Are you at risk of being targeted for online abuse? Let’s take a moment to think about safety when using devices that are connected to the internet.
Social media, video-conferencing apps, voice calls and text chats have been helping to bridge the physical divide brought about by COVID-19. So we have been working, learning and socialising online more than ever before.
For many Australians, this has been a positive experience. For others, though, they are more at risk than ever when it comes to experiencing online abuse such as stalking, sharing of intimate images, or harassment. While these abusive tactics are not new, the eSafety Commissioner of Australia has seen almost double the usual number of reports in the past month.
Am I at risk?
You may be at risk if you are:
- A survivor of domestic and family violence
- A survivor of stalking.
You may be at higher risk than normal if you know that your abuser has had physical access to an unlocked digital device that you possess. This is heightened even more if that person also has a medium-to-high level of technical skill.
What actions can I take?
If you are the target of online abuse, please remember that it is not your fault. You are not on your own, and there are practical steps you can take to protect yourself and to deal with the abuse. We’ve compiled some tips from reputable sources such as the eSafety Commissioner and WESNET to help you stay emotionally and physically safe from online abuse.
Stay safe on your devices:
- Avoid downloading apps that track your location or contacts unless you are confident your phone has not been compromised by spyware.
- Report image-based abuse to eSafety, who can help to remove intimate images and videos that have been shared without consent and provide access to counselling and support.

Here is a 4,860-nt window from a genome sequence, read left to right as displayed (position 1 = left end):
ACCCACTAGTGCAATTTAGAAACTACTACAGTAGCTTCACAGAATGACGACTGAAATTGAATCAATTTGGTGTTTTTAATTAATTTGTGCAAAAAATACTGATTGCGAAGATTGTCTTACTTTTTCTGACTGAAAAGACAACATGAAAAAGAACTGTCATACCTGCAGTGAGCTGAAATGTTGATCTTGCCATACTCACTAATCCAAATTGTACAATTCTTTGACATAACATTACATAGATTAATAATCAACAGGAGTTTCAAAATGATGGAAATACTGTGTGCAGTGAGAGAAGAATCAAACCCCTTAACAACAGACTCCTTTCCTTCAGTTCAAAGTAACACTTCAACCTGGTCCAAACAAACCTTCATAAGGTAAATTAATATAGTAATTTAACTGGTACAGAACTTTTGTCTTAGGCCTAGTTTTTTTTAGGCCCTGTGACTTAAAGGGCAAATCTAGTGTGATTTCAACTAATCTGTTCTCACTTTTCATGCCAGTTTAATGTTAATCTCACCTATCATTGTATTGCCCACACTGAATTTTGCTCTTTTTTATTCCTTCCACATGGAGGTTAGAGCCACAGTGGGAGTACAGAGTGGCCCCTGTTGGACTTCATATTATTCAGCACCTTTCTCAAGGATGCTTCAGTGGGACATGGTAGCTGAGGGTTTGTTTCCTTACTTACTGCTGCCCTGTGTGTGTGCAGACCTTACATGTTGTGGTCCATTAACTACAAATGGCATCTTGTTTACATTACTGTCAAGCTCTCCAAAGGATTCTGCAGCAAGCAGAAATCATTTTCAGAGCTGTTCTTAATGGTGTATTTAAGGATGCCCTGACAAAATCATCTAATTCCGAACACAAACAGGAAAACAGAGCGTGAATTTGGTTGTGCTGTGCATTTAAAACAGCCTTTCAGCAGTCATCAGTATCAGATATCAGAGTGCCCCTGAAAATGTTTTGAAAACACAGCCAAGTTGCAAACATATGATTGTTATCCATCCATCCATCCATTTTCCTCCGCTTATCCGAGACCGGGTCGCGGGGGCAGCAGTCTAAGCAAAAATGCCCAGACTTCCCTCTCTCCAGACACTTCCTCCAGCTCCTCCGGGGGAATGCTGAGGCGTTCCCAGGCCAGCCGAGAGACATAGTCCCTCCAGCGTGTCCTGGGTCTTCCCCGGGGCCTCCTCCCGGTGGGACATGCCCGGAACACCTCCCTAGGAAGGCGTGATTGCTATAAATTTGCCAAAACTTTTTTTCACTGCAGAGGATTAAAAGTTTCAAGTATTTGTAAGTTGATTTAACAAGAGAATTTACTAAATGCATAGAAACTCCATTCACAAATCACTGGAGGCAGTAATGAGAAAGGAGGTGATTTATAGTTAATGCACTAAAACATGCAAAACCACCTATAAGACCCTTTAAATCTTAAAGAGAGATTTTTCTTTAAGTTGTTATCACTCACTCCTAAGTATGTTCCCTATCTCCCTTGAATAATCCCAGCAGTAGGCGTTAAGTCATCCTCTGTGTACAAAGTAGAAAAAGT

- Avoid revealing personal details such as your address, email address, phone number and birthdate on any apps or other online platforms.
- Disable location services on your devices and avoid ‘checking in’ to places and venues.
- Enable Bluetooth only when needed and ‘remove’ paired devices when you are not using them.
- On Apple devices, turn off Airdrop to avoid being sent content by people you don’t know.
- If you’re meeting with people and you don’t want it known, leave your phone at a safe distance from people you are meeting with, or consider leaving it behind if it is safe to do so.
- Trust your instincts.
- Take legal action if it is appropriate and if you feel up to it. If technology is being used to abuse, stalk, threaten or defame you, there are Commonwealth, state and territory laws that may apply.
Stay safe on your social media accounts:
- Check the settings of your social media accounts to keep your personal information private.
- Update your settings so that others cannot tag or post videos or photos of you.
- Avoid hashtagging anything you don’t want to become public.
- Avoid posting content online that may put you or your family at risk, such as revealing where you go and what you do together.
- Report any abuse to the social media service’s safety centre. Depending on the platform, you can generally also report, block, ignore or mute the abuse.
If you are in danger right now, contact police on Triple Zero (000).
For non-emergencies, you can call the Police Assistance Line on 131 444 or contact your local police station.